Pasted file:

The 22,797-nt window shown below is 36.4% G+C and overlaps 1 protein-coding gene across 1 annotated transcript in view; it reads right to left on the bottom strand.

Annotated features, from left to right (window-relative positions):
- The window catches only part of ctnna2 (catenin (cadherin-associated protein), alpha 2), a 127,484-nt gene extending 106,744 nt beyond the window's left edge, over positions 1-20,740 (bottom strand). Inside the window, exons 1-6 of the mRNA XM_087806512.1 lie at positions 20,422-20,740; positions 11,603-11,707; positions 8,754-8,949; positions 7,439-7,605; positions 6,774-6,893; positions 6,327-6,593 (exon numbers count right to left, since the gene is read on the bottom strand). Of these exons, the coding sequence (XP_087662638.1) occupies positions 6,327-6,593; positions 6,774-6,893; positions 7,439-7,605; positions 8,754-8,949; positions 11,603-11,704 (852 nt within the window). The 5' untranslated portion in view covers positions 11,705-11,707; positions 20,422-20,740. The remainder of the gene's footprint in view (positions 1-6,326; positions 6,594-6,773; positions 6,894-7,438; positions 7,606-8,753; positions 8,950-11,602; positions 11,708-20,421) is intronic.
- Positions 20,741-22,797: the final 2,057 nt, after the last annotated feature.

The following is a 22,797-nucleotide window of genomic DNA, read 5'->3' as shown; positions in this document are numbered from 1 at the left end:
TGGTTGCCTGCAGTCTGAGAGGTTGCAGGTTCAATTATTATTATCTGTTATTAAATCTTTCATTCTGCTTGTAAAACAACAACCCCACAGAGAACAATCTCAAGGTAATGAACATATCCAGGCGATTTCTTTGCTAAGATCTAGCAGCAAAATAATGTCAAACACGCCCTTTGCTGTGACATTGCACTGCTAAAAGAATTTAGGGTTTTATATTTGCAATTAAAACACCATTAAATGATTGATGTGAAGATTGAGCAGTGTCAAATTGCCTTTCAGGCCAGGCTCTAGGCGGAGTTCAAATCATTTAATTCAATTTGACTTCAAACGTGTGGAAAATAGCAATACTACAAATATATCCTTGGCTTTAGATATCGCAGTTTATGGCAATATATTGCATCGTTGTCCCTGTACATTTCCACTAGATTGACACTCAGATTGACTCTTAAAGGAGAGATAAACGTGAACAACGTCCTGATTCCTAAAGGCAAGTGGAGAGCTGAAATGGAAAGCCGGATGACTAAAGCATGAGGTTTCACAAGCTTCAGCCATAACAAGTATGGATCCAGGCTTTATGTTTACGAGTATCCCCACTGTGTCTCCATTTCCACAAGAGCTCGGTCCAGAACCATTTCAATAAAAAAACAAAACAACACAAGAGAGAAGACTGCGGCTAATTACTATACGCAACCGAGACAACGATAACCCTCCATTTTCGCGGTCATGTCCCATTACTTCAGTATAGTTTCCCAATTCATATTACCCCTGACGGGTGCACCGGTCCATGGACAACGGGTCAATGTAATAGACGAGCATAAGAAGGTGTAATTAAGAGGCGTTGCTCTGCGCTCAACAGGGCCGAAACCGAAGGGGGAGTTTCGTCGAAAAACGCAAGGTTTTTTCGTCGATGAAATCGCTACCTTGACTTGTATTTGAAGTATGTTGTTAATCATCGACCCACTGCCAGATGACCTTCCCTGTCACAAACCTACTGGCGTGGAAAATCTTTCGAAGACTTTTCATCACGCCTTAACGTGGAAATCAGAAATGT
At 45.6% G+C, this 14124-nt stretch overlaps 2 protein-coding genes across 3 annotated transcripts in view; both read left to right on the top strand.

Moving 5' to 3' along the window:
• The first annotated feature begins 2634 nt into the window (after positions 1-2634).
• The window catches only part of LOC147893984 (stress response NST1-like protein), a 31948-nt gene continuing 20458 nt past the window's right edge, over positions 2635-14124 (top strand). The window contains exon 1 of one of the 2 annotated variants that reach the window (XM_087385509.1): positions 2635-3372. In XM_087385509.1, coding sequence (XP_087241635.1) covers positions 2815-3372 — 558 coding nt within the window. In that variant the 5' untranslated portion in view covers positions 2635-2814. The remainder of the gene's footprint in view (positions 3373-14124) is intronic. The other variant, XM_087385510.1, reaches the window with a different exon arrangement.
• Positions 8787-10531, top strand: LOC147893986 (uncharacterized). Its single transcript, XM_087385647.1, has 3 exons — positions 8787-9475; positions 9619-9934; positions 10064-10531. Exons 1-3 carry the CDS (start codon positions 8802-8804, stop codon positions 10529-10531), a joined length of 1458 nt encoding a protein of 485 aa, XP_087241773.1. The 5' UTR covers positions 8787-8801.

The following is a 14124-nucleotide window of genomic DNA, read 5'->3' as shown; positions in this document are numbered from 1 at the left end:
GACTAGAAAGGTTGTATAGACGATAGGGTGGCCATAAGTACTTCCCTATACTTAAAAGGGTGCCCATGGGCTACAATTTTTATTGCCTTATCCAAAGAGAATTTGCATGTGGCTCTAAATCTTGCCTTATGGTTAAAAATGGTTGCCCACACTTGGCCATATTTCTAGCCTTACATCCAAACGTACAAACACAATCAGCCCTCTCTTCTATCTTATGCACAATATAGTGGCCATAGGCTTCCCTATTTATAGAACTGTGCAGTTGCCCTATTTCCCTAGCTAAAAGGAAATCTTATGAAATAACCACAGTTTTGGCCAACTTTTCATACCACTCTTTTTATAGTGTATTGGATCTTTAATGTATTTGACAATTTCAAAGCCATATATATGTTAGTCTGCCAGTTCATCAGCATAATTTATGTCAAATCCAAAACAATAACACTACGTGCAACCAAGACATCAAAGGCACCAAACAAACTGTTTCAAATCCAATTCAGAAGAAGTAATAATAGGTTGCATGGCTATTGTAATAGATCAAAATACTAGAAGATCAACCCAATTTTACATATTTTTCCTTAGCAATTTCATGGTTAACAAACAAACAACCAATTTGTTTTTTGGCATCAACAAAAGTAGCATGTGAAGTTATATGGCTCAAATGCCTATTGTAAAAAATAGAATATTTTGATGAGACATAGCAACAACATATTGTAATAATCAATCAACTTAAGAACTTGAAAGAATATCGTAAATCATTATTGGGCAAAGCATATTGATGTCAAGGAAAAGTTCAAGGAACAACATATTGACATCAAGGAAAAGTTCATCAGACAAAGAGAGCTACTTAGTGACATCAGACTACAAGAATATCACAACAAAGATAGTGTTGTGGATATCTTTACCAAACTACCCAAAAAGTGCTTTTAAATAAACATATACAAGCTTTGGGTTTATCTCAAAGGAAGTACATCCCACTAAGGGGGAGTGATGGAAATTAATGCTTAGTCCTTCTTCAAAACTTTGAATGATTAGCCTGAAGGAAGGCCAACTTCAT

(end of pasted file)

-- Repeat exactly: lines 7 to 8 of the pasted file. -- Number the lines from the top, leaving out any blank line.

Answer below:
At 45.6% G+C, this 14124-nt stretch overlaps 2 protein-coding genes across 3 annotated transcripts in view; both read left to right on the top strand.

Moving 5' to 3' along the window: